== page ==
Working and Managing Remote: Making the Best of the Sudden New Normal

by Bill Swift on March 30, 2020

in Communication,Employee Engagement


Social Distancing? Hmmm. As a guy with a mental health background, “social distancing” was one of those things we used to watch out for as a potential problem. As counselors and therapists, we wanted everyone to have social connection. The research has been consistent and clear that social connection is correlated highly with happiness, contentment, engagement and positive mental health. So, those who were engaged in social distancing were encouraged to form and maintain social networks.

I am also from the generation of management developers that used to preach Management by Walking Around. “Connect with your people,” we would say, “Build emotional bank accounts by listening and relating to your coworkers.”

Things have changed a bit. Some of the “distancing” that workplaces have been experiencing has been gradual over the last decade. Now it’s mandated.

We can still have positive and effective connection even though we are currently restricted to Email, ZOOM, SKYPE, Facetime, text and (gasp!) phone calls. We just have to work a bit harder and smarter to keep this important connection during this very large work-from-home experiment.

So what are we to do now that we are being discouraged from any kind of in-person social interaction?

The good news is that most of us have been practicing some important skills for a while to effectively connect with our coworkers even when we aren’t in the same room.

Here are a few ideas to keep the focus on the connection with people we work with and to build your circle of security even when we aren’t face to face for a while:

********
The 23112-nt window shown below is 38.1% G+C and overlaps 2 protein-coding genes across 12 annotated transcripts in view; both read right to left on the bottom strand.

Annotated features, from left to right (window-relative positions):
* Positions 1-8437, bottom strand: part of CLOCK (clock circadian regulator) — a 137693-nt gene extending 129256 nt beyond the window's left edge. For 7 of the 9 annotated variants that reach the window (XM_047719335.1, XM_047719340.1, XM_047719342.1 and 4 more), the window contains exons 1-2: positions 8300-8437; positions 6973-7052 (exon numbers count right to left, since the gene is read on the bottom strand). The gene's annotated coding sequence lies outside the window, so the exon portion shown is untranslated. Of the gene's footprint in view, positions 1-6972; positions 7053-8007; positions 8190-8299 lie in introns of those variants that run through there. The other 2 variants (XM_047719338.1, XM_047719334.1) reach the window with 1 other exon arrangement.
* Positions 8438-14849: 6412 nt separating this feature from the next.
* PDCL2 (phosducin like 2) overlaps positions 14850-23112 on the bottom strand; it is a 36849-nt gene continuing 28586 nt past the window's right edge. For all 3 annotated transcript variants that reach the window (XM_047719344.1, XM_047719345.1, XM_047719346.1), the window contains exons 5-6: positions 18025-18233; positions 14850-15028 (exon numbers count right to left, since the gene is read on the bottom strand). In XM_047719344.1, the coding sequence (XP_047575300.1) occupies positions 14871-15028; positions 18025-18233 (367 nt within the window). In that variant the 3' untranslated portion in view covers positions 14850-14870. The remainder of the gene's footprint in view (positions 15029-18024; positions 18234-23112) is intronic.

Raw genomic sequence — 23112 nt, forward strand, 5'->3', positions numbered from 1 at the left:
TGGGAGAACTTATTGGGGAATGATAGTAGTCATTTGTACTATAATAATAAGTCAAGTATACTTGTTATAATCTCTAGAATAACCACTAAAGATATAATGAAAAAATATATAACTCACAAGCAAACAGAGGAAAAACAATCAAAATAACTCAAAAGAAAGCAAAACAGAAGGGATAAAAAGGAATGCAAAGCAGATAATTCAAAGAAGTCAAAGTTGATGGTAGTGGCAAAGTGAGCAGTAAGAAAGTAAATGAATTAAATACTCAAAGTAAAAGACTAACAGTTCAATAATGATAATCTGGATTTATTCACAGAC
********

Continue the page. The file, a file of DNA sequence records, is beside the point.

• Maintain The Workplace Feeling of Inclusivity. Find ways to keep everyone in the loop. Reach out twice as much as you did a month ago. Reach out to everyone.
  • Stay Focused On Goals, Not Activity. As a manager, it pays to continue to emphasize outcomes without some kind of “virtual hovering” about tasks that contribute to those outcomes being achieved.
  • Be Intentional. A Mindful approach to emails, chats, phone calls and ZOOM meetings can really help your team to continue to feel valued and to stay engaged. Empathize with the inconvenience, novelty or general weirdness of remote work for those who are not used to it.
  • Create A Communication Strategy. Discuss expectations for responses to communications and meeting attendance. It is more important than ever to not assume mind-reading capability.
  • Avoid Multi-Tasking. You know who you are!

Do your employees feel anxious, distracted or stressed as a result of the disruption that the virus has caused? Fear and anxiety can drive people to become self-focused so that they are prevented from continuing to work productively.

Our job as managers is not necessarily about being a reassuring voice or about asking questions that probe into the feelings of our coworkers. It’s about giving clear direction and next steps so that people have focus and something to hold on to.

Here are some tips:

  • Set an example. Show that you are staying focused on the key initiatives for your organization while taking care of yourself and your family.
  • Over-communicate. Constant communication builds trust and is critical not only for successful remote working but also for making it through a crisis like this.
  • Ask your team members what they need now to perform best. Questions like these are statements of support.
  • Maintain face-to-face contact ZOOM, FACETIME, etc. Build a routine.
  • Be specific in your messaging. Discuss expectations for responses to communications and meeting attendance. It is more important than ever to not assume mind-reading capability.

Please join us on Thursday, April 2 from 1:00pm-3:00pm for an online workshop on Working and Managing Remote: The New Normal?

We would also love to hear what is working for you in this ever-changing world. Email us at

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